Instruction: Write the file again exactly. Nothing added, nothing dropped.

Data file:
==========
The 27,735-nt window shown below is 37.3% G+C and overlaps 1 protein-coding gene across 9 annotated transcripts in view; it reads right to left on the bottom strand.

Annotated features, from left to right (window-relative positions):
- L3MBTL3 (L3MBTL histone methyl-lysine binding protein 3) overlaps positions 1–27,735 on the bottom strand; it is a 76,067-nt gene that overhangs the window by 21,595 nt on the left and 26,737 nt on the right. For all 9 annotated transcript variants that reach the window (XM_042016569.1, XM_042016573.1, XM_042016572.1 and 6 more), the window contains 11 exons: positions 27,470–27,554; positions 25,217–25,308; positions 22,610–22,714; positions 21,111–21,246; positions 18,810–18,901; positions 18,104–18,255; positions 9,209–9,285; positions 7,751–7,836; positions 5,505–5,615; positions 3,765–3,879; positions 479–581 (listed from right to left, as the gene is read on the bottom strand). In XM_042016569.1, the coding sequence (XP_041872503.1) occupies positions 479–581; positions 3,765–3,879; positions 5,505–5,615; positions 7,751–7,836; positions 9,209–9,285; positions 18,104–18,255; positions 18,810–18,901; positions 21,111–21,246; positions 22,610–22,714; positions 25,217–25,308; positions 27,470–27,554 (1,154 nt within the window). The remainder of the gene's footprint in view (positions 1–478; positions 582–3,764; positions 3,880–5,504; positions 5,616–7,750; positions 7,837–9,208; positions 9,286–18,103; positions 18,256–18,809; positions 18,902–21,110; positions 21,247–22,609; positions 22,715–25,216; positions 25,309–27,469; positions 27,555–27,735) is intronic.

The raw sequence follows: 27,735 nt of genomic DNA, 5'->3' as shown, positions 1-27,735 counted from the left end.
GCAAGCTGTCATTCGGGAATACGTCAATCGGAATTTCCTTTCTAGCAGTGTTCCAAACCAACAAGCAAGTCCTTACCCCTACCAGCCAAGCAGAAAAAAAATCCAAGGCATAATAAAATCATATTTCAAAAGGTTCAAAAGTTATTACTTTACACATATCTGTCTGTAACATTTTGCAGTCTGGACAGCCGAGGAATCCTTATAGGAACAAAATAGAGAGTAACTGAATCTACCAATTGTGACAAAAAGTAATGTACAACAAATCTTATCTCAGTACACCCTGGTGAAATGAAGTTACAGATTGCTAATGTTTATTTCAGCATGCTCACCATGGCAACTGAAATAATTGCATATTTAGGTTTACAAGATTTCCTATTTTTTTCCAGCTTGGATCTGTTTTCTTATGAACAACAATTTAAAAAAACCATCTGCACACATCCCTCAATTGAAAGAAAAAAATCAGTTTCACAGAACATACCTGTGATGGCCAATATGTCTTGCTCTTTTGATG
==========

The 27,735-nt window shown below is 37.3% G+C and overlaps 1 protein-coding gene across 9 annotated transcripts in view; it reads right to left on the bottom strand.

Annotated features, from left to right (window-relative positions):
- L3MBTL3 (L3MBTL histone methyl-lysine binding protein 3) overlaps positions 1–27,735 on the bottom strand; it is a 76,067-nt gene that overhangs the window by 21,595 nt on the left and 26,737 nt on the right. For all 9 annotated transcript variants that reach the window (XM_042016569.1, XM_042016573.1, XM_042016572.1 and 6 more), the window contains 11 exons: positions 27,470–27,554; positions 25,217–25,308; positions 22,610–22,714; positions 21,111–21,246; positions 18,810–18,901; positions 18,104–18,255; positions 9,209–9,285; positions 7,751–7,836; positions 5,505–5,615; positions 3,765–3,879; positions 479–581 (listed from right to left, as the gene is read on the bottom strand). In XM_042016569.1, the coding sequence (XP_041872503.1) occupies positions 479–581; positions 3,765–3,879; positions 5,505–5,615; positions 7,751–7,836; positions 9,209–9,285; positions 18,104–18,255; positions 18,810–18,901; positions 21,111–21,246; positions 22,610–22,714; positions 25,217–25,308; positions 27,470–27,554 (1,154 nt within the window). The remainder of the gene's footprint in view (positions 1–478; positions 582–3,764; positions 3,880–5,504; positions 5,616–7,750; positions 7,837–9,208; positions 9,286–18,103; positions 18,256–18,809; positions 18,902–21,110; positions 21,247–22,609; positions 22,715–25,216; positions 25,309–27,469; positions 27,555–27,735) is intronic.

The raw sequence follows: 27,735 nt of genomic DNA, 5'->3' as shown, positions 1-27,735 counted from the left end.
GCAAGCTGTCATTCGGGAATACGTCAATCGGAATTTCCTTTCTAGCAGTGTTCCAAACCAACAAGCAAGTCCTTACCCCTACCAGCCAAGCAGAAAAAAAATCCAAGGCATAATAAAATCATATTTCAAAAGGTTCAAAAGTTATTACTTTACACATATCTGTCTGTAACATTTTGCAGTCTGGACAGCCGAGGAATCCTTATAGGAACAAAATAGAGAGTAACTGAATCTACCAATTGTGACAAAAAGTAATGTACAACAAATCTTATCTCAGTACACCCTGGTGAAATGAAGTTACAGATTGCTAATGTTTATTTCAGCATGCTCACCATGGCAACTGAAATAATTGCATATTTAGGTTTACAAGATTTCCTATTTTTTTCCAGCTTGGATCTGTTTTCTTATGAACAACAATTTAAAAAAACCATCTGCACACATCCCTCAATTGAAAGAAAAAAATCAGTTTCACAGAACATACCTGTGATGGCCAATATGTCTTGCTCTTTTGATG